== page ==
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Eubie Blake Papers, MS 2800, ca.1905-1983
Eubie Blake Papers, ca.1905-1983
Maryland Historical Society
Baltimore MD 21201-4674
Scope and Content Note
For the researcher all of this material is a necessary source for understanding Eubie Blake's character and life, but in the final analysis it must be coordinated with his music which was central to his life.
Judging by the many activities and interests reflected in the voluminous material collected by Eubie Blake and his wife, Marion, he was a more complex person than the cheerful performer/composer we remember. There are 94 boxes of papers which comprise mainly correspondence, photographs and ephemera. They have been organized into categories by type of material and ordered chronologically and/or by author or title within each category.
There are eight boxes of correspondence arranged in ascending chronological order. Most of it was written to Eubie, but there are some responses from him or Marion. The earliest material is scattered and incomplete, but when Marion became Eubie's wife in 1945, she began to serve as his secretary and kept careful and more complete files. Some letters can be found under the correspondent's name when the writer is an important figure: Pearl Bailey, for example, or a collaborator such as Andy Razaf, Milton Reddie, or Ernie. These letters provide illuminating details about their authors' lives as well as about Eubie.
This section is followed by institutional correspondence which provides information on Eubie's compositions and his struggle to get them published and performed.
Correspondence to and by Marions and records pertaining to her life before and after her marriage to Eubie is in the next section. Her letters to Eubie during their courtship are of particular interest.
Eubie's financial records and a section containing contracts, copyright and royalty statements follow. Inportant material on various productions such as /Shuffle Along' and the Eubie Blake orchestra can be found here. These are revealing of Eubie's strength as a composer and performer and his struggle as an African American to succeed. The legal correspondence contained in the files of Beldock, Levine and Hoffman provide many insights into Eubie's career. Elliott Hoffman, Eubie's lawyer and long time friend, was called upon many times to resolve various problems as well as to offer valuable advice to Eubie.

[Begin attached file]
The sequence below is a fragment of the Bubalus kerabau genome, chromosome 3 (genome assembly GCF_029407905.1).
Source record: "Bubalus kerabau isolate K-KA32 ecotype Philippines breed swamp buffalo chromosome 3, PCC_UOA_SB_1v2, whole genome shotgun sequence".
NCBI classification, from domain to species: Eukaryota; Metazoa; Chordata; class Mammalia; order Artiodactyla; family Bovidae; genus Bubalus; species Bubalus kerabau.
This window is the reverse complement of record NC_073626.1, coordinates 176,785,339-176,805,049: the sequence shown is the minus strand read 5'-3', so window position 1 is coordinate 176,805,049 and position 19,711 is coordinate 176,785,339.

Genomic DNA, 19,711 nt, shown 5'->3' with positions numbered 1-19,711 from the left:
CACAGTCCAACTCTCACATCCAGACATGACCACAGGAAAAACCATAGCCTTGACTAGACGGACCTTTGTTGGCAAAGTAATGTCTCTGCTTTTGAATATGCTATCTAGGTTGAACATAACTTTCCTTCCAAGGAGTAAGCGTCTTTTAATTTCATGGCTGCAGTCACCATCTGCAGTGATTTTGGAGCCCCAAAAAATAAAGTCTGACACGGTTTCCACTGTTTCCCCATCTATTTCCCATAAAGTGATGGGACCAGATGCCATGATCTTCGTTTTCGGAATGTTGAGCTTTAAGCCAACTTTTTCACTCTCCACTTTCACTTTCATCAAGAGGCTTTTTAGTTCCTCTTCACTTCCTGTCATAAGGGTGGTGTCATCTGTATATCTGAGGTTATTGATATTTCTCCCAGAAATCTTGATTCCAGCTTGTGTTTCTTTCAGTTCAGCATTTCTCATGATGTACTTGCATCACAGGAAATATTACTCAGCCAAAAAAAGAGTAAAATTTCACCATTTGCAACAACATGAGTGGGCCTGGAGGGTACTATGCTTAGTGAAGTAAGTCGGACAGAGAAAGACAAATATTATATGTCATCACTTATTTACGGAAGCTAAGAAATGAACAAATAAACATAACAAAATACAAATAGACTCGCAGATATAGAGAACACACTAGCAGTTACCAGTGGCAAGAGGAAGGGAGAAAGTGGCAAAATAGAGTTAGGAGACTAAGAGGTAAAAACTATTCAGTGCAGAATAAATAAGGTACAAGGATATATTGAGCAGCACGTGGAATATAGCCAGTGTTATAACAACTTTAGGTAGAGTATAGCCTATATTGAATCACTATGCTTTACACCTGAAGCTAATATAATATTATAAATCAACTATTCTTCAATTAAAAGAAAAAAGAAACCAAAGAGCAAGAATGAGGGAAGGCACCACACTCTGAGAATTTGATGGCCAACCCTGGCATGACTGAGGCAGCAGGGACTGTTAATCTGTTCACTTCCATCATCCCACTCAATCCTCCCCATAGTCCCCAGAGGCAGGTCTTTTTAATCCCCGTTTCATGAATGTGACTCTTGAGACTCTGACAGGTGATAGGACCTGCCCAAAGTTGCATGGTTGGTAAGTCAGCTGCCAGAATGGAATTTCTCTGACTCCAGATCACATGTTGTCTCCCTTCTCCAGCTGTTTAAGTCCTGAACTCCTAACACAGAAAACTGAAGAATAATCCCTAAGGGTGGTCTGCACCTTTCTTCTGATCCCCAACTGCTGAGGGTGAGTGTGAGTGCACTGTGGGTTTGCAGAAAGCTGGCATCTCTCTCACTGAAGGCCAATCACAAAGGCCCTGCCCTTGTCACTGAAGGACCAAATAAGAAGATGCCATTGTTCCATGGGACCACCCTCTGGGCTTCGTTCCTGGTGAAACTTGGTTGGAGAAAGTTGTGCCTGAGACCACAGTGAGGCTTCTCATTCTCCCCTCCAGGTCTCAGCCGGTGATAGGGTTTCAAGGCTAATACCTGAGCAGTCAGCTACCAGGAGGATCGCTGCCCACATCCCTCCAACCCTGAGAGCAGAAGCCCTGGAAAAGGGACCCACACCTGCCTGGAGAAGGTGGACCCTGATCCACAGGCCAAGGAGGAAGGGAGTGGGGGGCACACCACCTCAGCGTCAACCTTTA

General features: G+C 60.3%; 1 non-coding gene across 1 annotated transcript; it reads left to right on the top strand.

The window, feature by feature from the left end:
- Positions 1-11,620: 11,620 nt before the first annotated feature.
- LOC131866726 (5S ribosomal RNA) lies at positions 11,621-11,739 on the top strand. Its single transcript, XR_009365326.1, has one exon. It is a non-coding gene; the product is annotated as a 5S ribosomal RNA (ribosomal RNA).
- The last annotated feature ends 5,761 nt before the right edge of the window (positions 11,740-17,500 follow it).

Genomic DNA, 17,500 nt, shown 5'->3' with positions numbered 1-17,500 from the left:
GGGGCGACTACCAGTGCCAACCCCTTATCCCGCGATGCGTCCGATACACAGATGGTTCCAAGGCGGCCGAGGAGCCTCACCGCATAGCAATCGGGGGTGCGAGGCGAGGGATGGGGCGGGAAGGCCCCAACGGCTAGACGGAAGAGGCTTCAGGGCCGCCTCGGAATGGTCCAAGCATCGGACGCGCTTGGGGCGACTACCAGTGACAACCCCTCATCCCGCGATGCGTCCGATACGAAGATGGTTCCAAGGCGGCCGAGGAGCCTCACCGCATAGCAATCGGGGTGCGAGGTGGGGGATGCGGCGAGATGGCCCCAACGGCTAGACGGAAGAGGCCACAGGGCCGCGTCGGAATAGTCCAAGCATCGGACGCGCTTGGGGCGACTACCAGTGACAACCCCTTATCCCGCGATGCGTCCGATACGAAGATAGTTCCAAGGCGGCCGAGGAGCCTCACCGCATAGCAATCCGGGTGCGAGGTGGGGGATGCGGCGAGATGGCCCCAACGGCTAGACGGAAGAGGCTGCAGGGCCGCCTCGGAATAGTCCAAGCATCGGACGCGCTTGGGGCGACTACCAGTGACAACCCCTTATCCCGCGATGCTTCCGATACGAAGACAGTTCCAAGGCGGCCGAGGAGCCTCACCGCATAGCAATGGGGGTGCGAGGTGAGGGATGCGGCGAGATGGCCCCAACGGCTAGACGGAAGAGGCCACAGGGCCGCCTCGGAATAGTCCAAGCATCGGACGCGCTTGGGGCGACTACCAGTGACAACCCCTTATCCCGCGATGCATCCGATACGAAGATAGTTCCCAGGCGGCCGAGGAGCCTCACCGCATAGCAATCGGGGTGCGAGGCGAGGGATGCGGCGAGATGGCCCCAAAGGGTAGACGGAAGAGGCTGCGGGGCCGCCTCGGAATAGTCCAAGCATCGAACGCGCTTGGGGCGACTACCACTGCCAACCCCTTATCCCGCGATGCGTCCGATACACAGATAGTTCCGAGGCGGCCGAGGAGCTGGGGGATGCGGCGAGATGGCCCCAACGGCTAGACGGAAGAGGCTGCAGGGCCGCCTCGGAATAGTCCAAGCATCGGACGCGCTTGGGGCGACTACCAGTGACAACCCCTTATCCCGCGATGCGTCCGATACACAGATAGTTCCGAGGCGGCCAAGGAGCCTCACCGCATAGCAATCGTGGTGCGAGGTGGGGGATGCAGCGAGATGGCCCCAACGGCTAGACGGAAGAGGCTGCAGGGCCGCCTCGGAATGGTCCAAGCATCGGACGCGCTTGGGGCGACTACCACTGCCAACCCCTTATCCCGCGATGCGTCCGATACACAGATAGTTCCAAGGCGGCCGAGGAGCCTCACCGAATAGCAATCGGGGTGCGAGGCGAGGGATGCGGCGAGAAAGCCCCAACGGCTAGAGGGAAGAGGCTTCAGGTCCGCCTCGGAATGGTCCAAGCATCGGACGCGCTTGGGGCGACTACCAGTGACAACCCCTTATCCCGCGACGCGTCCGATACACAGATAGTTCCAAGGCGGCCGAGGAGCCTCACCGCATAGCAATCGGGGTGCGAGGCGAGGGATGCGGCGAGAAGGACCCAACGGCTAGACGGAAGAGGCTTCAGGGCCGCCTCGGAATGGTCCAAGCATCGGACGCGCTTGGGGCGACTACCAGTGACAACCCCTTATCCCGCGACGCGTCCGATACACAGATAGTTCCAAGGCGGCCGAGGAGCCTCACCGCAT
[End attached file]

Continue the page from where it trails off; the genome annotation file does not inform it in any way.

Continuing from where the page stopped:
Eubie's life is set out in several sketches and interviews contained in the section titled Scripts, Biographical Sketches. Also in Box 33 there is a complete copy of the typescript and galleys of Al Rose's biography of Eubie.
Eubie's travel experiences can be seen in the souvenir material in the Travel Ephemera files; and his love of the theater especially the musical stage in the many programs he and Marion saved.
The Public Press section adds to the information on Eubie's public performances and appearances. It includes as well clippings on racial issues. Eubie was aparently interested in the success of fellow African Americans and saved articles pertaining to political figures like Shirley Chisholm as well as performers and musicians such as Duke Ellington. Having himself suffered racial discrimination he also saved news items and other material concerning racial injustice.
He collected Ragtime and Jazz publications. A file of AMICA, a publication on player piano rolls, might prove to be valuable source for locating those Eubie made which have not been found with his papers.
There are many Christmas and birthday cards, some of which have informative notes or letters attached. Most are from long time friends, some from other celebrities. There are also cards and notes from school children. The birthday cards are especially interesting in their disclosure of the great affection for Eubie held by his friends as well as strangers.
The photographs are possibly the most revealing documents. They are arranged by category with identification when possible. Unfortunately many individuals are not identified, especially those in the snapshots. Most of these were pasted in albums thereby covering up or destroying identification. In this same section are Eubie's citations and awards, his doctoral degrees of which he was justly proud, and flyers and posters from his and other productions, some of which are probably quite rare.